Kinship care

What is kinship care?

In some circumstances, grandparents, other relatives or a family friend may take on the full-time care of children and young people, when parents are not able to care for them. Reasons for this include parental drug or alcohol misuse, imprisonment, abuse or neglect, domestic violence and parental health issues or parental capacity. Kinship care can also arise from the death of a parent. Many kinship care arrangements are informal unlike relative foster care which is a formal arrangement.

Depending on how your kinship family is formed there are different routes to secure your legal relationship with and responsibility for the children and young people in your care, to ensure that their rights can be exercised and protected.


Guardianship is the legal responsibility of a person to perform duties regarding a child's upbringing and welfare. It also includes the right to make decisions about major areas of the child’s life.

For example, guardians have a duty to properly care for a child. They also have rights that may include decisions on:

  • Consent to medical treatment
  • What school the child attends
  • Passport applications and taking the child out of the country
  • The child's religious upbringing

To apply for custody and/or guardianship, contact your local District Court Office. When a birth parent is alive, a kinship carer must be caring for a child for 12 consecutive months before they can become a legal guardian. Kinship Care Ireland can provide further information and support on applying for guardianship.

Temporary guardianship

A guardian may nominate another person to act as a guardian if they are unable to exercise their guardianship rights due to serious illness or injury.  The nomination must be made in writing and can specify the rights and responsibilities that the nominated person can exercise. The nominated person must then apply to the court for guardianship rights if and when necessary.

Testamentary guardianship

A guardian can appoint another guardian in their will to take on the responsibility of their children after their death.  The ‘testamentary guardian’ can then apply to the court for custody of the child.  If a testamentary guardian is appointed and there is another surviving guardian, both guardians will act jointly with each other and have the right to apply for custody of the child.

Social welfare

You may get social welfare support if a child lives with you and you are responsible for their care. For example, you may qualify to receive Child Benefit and/or Guardian's Payment.

Child Benefit is a monthly payment to the parents or guardians of children under 16 years of age. You can get Child Benefit for children aged 16 and 17, if they are in full-time education or full-time training, or have a disability and cannot support themselves. From 1 May 2024, Child Benefit will be extended to children aged 18 who are in full-time education or who have a disability.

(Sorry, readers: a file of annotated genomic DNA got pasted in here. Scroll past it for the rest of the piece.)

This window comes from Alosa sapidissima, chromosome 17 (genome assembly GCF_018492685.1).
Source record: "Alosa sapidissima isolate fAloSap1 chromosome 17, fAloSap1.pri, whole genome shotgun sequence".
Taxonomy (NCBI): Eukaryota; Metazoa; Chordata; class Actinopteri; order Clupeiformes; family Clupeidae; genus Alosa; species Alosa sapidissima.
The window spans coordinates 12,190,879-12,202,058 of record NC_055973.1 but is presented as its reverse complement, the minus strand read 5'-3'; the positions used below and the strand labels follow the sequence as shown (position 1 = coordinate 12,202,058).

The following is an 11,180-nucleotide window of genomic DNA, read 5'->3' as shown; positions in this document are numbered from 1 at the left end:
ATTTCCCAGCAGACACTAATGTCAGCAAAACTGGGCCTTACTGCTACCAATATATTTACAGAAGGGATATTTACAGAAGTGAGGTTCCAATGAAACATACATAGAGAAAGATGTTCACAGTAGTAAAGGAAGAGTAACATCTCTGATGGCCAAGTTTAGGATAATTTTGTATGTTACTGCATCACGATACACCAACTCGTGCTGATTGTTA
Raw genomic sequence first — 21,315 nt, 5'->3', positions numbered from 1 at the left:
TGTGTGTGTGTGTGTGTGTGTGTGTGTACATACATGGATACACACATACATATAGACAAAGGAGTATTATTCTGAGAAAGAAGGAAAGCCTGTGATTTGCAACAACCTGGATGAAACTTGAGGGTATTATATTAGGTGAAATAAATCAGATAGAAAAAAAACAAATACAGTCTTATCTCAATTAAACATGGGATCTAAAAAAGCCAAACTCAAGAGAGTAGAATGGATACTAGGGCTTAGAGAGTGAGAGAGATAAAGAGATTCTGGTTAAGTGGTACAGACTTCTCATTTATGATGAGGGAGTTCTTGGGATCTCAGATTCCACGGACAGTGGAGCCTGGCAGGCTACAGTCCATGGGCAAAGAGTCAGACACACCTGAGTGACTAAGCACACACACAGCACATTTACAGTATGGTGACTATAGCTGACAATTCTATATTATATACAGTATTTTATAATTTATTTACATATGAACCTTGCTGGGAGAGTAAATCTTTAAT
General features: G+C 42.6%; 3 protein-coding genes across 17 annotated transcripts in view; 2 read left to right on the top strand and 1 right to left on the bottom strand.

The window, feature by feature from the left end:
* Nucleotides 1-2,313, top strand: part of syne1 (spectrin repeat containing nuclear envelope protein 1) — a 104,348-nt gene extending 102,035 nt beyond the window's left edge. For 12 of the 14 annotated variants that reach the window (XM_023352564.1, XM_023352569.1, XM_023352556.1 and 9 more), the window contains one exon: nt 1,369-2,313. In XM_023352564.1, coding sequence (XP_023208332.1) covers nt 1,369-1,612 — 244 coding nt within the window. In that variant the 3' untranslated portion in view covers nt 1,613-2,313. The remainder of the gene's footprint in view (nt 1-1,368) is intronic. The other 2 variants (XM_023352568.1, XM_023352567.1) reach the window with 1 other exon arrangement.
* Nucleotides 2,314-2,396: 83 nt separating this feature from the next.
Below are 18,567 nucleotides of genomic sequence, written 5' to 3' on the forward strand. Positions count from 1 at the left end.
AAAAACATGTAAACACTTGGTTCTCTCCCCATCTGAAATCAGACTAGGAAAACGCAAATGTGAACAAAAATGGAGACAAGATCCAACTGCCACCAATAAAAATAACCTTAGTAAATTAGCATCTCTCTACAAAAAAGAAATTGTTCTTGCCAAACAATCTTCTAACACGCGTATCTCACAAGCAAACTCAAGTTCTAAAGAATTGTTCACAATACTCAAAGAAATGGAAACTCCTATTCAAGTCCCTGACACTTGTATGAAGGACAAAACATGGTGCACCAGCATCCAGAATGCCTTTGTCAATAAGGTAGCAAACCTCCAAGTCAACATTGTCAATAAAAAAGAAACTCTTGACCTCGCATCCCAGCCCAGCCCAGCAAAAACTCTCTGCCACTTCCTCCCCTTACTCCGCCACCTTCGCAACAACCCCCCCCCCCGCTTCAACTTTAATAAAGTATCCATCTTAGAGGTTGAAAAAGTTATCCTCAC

Guardian’s Payment is a weekly payment of €215 per week per child to support meeting the caring needs of a child. You do not need to be a legal guardian to apply for Guardian’s Payment. If you are a kinship carer who has been refused Guardian’s Payment, contact Kinship Care Ireland for further information and support.

Supplementary Welfare Allowance and the Additional Needs Payment are means-tested payments that you can apply for while you are waiting for the processing of your Guardian’s Payment application.

Further information

Contact Kinship Care Ireland for more information about additional support payments that you may qualify for and advice on legal issues that can arise if you have a child in your care. If you wish, Kinship Care Ireland can also arrange for you to meet other kinship carers.

FLAC (Free Legal Advice Centres) is an independent, voluntary organisation. A limited number of FLAC phone clinic appointments are offered in conjunction with Citizen Information Services around the country. These appointments are with a volunteer lawyer and are confidential and free of charge. Contact your nearest Citizens Information Centre for information on FLAC phone clinic appointments in your area. FLAC’s Information and Referral Line for basic legal information is open Monday to Friday from 9.30am-1pm.

You can also contact your nearest law centre for information on Legal Aid. If you are eligible for legal aid and advice from the Legal Aid Board, you generally will have to pay a contribution towards the costs.

Kinship Care Ireland

Teil: 087 1487124
Láithreán Gréasáin:
Téigh i dteagmháil linn:

An Bord um Chúnamh Dlíthiúil

Sráid an Chalaidh
Cathair Saidhbhín
V23 RD36

Teil: 066 947 1000
Lóghlao: 0818 615 200
Láithreán Gréasáin:

Ionad Comhairle Dlí Saor in Aisce

85/86 Sráid Dorset Uachtarach
Dublin 1
D01 P9Y3

Teil: +353 (0)1 906 1010
Láithreán Gréasáin:
Téigh i dteagmháil linn:
Dáta an Leasaithe Deireanaigh: 18 Aibreán 2024